This is something I’ve been wondering recently. I have some vaults on my machine that are essentially always kept unlocked and mounted, although I haven’t set Cryptomator to remember the passwords to those vaults. If my machine were to ever be infected with malware, would the passwords to those vaults be at risk? Or would they remain secure so long as I haven’t set Cryptomator to remember them?
The reason I’m curious is because one of my vaults uses the same long password used for something else on my machine. I know password sharing isn’t advised (and need to get around to changing this), but I’m still curious how vulnerable to malware Cryptomator passwords are.
Obviously yes. The key is held in RAM if you don’t check the box “Save Password “ and in OS key ring, or possibly even cached on disk if developers are not careful, if you check off that box.
If your machine is infected, you are in a bad situation. The severity depends on malware, and whether it has root access, on vulnerabilities in cryptomator etc.
The “key”, is not the password.
See here: Security Architecture — Cryptomator 1.5.0 documentation
So from my point of view the answer to the 1st question is “no”.
Ha?! The key is obtained from password using KDF. The knowledge of either one is sufficient to decrypt.
From key you don’t get the password, but , who cares, as cryptomator says, your password is no more important than data , if data is exposed.
But the question was explicit if the password will be exposed.
I’m not sure what marc123 means by data (metadata?), but I only care about the content of the encrypted files themselves and the password used to unlock my vault. What I want to know is whether the password used to unlock my vault will be compromised if malware infects my machine while the vault is unlocked, but “Save Password” hasn’t been checked. If my password would be safe in this case, I’m assuming the same could be said for a scenario where malware infects my machine while the vault is locked (and “Save Password” is still unchecked).
With two assumptions, the direct answer to your question is: No.
The assumptions are:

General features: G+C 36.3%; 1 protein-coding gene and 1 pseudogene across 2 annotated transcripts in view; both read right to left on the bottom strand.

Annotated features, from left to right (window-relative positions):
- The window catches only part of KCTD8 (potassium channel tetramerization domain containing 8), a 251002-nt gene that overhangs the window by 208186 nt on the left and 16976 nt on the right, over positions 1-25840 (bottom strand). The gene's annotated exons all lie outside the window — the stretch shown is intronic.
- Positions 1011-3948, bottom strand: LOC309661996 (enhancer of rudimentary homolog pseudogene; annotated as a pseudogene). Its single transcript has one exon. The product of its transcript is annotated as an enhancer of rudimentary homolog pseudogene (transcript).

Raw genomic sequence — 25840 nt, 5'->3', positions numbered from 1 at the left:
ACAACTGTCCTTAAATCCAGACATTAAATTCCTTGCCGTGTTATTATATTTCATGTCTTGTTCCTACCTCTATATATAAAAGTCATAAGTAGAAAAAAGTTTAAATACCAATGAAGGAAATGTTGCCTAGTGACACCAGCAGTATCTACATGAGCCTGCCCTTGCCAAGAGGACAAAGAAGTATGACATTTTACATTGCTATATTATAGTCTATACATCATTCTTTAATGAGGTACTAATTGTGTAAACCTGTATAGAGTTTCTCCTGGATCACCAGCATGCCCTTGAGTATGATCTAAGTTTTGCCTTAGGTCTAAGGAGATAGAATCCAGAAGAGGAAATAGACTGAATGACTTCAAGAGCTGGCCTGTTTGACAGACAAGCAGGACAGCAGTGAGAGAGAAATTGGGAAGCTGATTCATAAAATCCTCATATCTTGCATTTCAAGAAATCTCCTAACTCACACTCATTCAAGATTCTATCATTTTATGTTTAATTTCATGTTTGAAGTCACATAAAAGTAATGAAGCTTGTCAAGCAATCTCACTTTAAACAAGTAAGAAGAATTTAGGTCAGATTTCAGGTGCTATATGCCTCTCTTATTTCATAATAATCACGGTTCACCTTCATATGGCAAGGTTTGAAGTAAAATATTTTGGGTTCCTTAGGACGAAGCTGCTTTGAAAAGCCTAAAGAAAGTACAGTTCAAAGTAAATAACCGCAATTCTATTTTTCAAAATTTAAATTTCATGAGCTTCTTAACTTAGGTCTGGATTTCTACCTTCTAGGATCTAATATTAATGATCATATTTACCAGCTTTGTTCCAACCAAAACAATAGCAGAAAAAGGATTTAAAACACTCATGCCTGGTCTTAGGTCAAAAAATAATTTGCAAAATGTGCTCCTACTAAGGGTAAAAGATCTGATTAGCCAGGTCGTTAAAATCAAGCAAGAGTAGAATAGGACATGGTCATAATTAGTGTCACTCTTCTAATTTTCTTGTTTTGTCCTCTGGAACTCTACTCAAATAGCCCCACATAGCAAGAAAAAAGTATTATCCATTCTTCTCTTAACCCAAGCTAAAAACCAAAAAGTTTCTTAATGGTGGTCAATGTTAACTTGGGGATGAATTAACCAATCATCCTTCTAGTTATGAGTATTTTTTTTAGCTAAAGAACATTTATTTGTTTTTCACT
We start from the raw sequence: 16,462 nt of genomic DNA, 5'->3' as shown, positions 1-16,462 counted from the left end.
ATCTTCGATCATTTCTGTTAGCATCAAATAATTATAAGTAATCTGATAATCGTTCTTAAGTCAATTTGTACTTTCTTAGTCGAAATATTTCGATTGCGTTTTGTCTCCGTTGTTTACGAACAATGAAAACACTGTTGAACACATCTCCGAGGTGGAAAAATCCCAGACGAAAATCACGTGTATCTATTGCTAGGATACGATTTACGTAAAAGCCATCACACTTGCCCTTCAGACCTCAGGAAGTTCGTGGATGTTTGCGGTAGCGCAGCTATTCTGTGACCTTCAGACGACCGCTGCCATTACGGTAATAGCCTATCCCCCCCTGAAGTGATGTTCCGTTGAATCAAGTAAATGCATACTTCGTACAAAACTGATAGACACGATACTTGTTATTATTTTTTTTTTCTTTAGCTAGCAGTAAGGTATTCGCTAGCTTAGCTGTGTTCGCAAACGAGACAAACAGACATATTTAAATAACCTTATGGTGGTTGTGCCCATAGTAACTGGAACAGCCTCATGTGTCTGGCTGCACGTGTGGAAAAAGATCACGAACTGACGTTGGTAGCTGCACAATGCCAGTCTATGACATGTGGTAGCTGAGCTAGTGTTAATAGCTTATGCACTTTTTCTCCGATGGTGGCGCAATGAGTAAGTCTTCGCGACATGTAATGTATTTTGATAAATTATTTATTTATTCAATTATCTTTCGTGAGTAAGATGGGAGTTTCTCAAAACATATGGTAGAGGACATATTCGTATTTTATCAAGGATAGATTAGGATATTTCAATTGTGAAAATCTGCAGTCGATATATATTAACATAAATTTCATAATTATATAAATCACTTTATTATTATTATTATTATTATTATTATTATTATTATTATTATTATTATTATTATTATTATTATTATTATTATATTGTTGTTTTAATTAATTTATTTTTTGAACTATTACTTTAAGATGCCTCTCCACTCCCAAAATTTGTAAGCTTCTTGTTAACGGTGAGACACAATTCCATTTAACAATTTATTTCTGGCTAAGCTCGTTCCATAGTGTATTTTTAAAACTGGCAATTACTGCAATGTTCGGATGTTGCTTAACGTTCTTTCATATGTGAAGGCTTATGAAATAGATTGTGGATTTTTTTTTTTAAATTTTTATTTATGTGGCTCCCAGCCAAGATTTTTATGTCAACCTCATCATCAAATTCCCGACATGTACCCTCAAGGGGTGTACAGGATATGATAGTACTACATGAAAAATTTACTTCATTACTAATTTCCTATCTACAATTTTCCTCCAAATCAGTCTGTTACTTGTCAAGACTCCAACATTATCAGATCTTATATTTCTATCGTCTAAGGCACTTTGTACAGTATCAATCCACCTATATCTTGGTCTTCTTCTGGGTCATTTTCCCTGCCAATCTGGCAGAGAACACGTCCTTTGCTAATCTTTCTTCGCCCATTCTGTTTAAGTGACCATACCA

- you are solely worried about the password you enter in the password field (i.e. not the data in the vault)
- the maleware infects your computer really only after the vault is unlocked and you don’t have to unlock your vault again
@infeo This is exactly what I wanted to know - thanks for explaining. Maybe it’s naive, but I figured that if I ever got an obvious malware infection, I could just immediately lock my vault (which is kept mounted by default) to minimize the damage. I’ve never had a real malware infection though, only false flags in Malwarebytes and Defender, so I could be completely wrong here. Because the long master password to that vault is currently used in one other place, ensuring that it can’t be intercepted - either while the vault is mounted or while it’s unmounted (obviously not applicable if the password to unlock the vault is entered sometime after an infection) - is important to me.
You should probably clarify the answer a bit more for the user, as the person seems unaware of details of encryption (KEK and DEK etc).
@cr7. If the password you enter is, say, August7, from this, an actual password (a key) is obtained by the software, let’s say, “jfdetukkccdf”.
Due to details of cryptography, if you don’t check off “Save Password,” the first password August7 is most likely secure. So in case you reuse August7 somewhere else, for example in other cryptomator vaults, those other vaults are probably fine. That’s the only protection you get.
However, the actual password is jfdetukkccdf. This password is compromised, alongside all data in the corresponding vault.
So your vault is compromised. Locking that vault quickly makes no difference: the attacker has the final password jfdetukkccdf and decrypts data
@marc123 Thanks for explaining. Although it’s good to know that the password itself would be secure in this scenario, I wasn’t aware that quickly locking the vault would be totally ineffective as far as protecting the data goes. Is there anything that can be done to protect your vault data in this scenario, or mitigate the damage done? Or is it one of those cases of once you’ve become infected, there’s nothing you can really do.
The general view is that a compromised host is a difficult situation. Regardless of your defense, an attacker could just wait until you unlock your vault and read data.
There are things that could be done, for instance, encrypting keys in RAM or holding them in TPM or USB key. But that’s the job of developers.